Wilder finesses the smaller parts with more finesse than the visually oriented Alfred Hitchcock. Actors known in Hitchcock roles, Norma Varden and John Williams, are terrific here without being caricatured. Torin Thatcher has the thankless Hamilton Burger role, while Una O'Connor remains amusing, still hard at it at age 76.
Tyrone Power is another one of Wilder's gigolo characters, slightly corrupt men that play deceitful games with older women and live to regret it, as in Sunset Blvd.. Wilder denied it, but more than one biographer has used his experience as a Berlin eintanzer (a sort of dime-a-dance boy) to make thematic connections between his personal life and the gigolos he writes into his movies.
Wilder once again locates a source of evil in decaying post-war Germany. Christine begins in the same place as A Foreign Affair's Fraulein Von Schluetow, with Dietrich again a chanteuse who successfully attaches herself to a foreigner to escape the ruins of Berlin. Marlene Dietrich is no ex-consort of Adolph Hitler, as was her Erika Von Schluetow in A Foreign Affair. This time it's different, though. That comedy is almost too sophisticated in its observance that human beings must subsist in a variety of moral climates, and aren't necessarily to be condemned for doing what needs to be done. Dietrich's mantrap opportunist Christine Helm is just as complex, and defeats classification as simply Good or Bad. Wilder remained ambivalent and adult about such issues. It's quite a leap when Laughton's Wilfrid goes from hating Frau Helm, to regarding her as "a remarkable woman."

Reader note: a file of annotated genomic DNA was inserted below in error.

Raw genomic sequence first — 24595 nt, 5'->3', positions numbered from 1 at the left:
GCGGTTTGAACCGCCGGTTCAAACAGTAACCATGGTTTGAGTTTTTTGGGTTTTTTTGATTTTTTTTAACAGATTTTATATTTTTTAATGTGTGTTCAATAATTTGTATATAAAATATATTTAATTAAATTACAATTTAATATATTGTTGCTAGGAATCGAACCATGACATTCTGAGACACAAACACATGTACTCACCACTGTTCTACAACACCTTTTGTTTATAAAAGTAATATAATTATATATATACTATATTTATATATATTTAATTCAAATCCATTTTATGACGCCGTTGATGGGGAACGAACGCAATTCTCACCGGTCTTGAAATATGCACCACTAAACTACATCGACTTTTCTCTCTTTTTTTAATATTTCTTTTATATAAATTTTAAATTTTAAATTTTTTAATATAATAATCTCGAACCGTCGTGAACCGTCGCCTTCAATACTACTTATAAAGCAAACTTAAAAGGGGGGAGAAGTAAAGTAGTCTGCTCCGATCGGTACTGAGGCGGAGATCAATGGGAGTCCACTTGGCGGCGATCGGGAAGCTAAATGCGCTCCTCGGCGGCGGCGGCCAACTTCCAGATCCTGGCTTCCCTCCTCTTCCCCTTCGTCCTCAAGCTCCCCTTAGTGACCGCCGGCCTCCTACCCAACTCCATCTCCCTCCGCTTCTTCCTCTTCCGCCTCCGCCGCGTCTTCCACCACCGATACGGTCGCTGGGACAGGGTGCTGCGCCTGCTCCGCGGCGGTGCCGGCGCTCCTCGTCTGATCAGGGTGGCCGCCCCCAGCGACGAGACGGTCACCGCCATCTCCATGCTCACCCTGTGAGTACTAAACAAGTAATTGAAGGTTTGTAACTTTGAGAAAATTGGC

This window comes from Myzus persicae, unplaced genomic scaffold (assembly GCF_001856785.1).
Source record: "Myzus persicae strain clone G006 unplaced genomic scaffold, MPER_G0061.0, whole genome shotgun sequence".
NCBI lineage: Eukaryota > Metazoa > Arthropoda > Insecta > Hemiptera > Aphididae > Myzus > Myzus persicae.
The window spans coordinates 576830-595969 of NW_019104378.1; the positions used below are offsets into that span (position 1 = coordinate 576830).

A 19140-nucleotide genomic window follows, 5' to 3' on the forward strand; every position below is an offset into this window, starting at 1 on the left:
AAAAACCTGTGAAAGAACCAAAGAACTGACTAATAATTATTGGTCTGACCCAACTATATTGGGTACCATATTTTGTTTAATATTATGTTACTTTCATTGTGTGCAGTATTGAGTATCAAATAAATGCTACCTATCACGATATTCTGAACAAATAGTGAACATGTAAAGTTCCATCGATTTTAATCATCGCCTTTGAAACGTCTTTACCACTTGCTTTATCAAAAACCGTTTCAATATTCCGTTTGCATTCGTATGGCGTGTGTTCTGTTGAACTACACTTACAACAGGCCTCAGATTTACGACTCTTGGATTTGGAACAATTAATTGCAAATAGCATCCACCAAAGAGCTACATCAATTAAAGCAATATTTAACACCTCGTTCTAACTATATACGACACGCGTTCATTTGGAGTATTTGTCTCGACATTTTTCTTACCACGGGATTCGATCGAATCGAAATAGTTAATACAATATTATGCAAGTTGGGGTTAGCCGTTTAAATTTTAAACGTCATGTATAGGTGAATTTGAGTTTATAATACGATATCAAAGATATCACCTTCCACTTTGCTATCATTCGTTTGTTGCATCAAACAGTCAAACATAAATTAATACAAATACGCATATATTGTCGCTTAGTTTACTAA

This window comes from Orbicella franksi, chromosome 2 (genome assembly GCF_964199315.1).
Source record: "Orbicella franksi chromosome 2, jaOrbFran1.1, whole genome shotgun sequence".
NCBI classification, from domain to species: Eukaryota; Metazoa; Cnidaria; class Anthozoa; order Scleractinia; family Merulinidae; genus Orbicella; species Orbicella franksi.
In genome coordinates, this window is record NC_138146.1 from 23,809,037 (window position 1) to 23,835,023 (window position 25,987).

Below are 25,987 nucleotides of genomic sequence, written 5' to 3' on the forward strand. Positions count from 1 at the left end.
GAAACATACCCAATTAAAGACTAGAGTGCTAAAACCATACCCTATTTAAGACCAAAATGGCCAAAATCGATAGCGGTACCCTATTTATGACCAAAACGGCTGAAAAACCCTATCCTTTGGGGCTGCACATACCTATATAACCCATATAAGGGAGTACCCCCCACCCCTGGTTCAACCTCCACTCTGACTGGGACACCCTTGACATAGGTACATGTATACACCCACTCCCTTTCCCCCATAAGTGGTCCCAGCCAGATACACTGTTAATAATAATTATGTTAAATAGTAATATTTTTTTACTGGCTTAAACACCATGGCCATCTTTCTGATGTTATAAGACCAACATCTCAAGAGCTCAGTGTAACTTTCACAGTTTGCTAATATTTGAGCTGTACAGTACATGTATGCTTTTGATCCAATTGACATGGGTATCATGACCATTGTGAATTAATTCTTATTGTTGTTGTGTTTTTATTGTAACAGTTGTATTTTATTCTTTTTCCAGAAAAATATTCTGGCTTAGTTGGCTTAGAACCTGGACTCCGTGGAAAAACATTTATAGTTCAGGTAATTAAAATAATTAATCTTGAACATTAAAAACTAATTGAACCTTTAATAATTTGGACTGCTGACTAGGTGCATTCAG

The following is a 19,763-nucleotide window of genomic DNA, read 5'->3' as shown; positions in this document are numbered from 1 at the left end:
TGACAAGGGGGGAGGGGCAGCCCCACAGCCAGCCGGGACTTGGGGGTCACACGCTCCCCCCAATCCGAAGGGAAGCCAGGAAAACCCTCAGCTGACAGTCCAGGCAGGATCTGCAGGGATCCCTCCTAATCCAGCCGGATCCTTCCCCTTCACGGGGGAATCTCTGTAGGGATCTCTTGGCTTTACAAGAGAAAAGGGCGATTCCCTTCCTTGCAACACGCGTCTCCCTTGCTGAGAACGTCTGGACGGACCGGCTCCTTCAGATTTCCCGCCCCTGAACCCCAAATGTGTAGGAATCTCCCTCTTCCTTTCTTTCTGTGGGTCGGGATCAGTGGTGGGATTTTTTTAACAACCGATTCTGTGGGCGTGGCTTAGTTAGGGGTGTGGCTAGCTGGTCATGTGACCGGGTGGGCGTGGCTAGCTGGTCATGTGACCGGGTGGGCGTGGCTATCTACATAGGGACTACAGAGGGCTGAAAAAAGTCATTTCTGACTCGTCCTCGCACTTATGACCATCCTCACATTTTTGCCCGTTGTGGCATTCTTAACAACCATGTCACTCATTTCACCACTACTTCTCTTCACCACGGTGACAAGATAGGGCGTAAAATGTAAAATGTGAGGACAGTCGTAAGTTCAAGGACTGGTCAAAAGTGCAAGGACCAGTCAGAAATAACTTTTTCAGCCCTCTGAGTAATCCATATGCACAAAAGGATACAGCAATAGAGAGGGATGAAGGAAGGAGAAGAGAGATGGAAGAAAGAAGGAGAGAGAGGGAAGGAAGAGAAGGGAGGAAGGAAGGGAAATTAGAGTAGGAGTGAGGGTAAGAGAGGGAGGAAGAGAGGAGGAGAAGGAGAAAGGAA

The richness Wilder brings to Witness for the Prosecution just makes Agatha Christie look that much more accomplished. Attracting six nominations but winning no Oscars, Wilder's drawing-room cleverness couldn't outshine the grandeur of David Lean's Bridge on the River Kwai.
The older DVD can safely be given away to the library, for KL Studio Classics' Blu-ray of Witness for the Prosecution makes mincemeat of its outdated non-enhanced transfer. The new widescreen HD image does great things with Russell Harlan's smooth B&W cinematography. This was Billy Wilder's only film with Harlan but his second collaboration with the great designer Alexandre Trauner, who would become a fixture on future Wilder pictures. Although I've been told that some disc companies of late have been occasionally enlarging and cropping flat transfers to create widescreen movies, my information is that Witness for the Prosecution has not been cheated - it was transferred directly from film to the 1:66 aspect ratio seen here.
This is a good title to hold for a screening when there won't be any interruptions. It comes complete with its original final voiceover appeal for theater patrons not to discuss the surprise ending, a clever showmanship gambit that surely helped word of mouth. Prosecution and Alfred Hitchcock's Dial M for Murder are perhaps the best murder suspense thrillers adapted by classic-era directors.
The original trailer begins with portent-laden narration by Paul Frees and ends with a hearty endorsement by actor Charles Laughton, who really knows how to toss a sales pitch. A special extra is about ten minutes of interview material, mostly in subtitled German, between Billy Wilder and director Volker Schlöndorff. It is probably taken from Schlöndorff's documentary Billy Wilder Speaks. Wilder says that Marlene Dietrich originally approached him with the idea to direct Prosecution. He makes the case that Agatha Christie wrote flat characters, but that her nearly flawless mysteries were brilliantly structured. His major addition was the addition of Sir Wilfrid's health issues and Lanchester's nurse character, plus all the business with cognac and cigars. That makes the show a combination of Christie plotting and Wilder impishness.
On a scale of Excellent, Good, Fair, and Poor,
Witness for the Prosecution Blu-ray rates:
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T'was Ever Thus.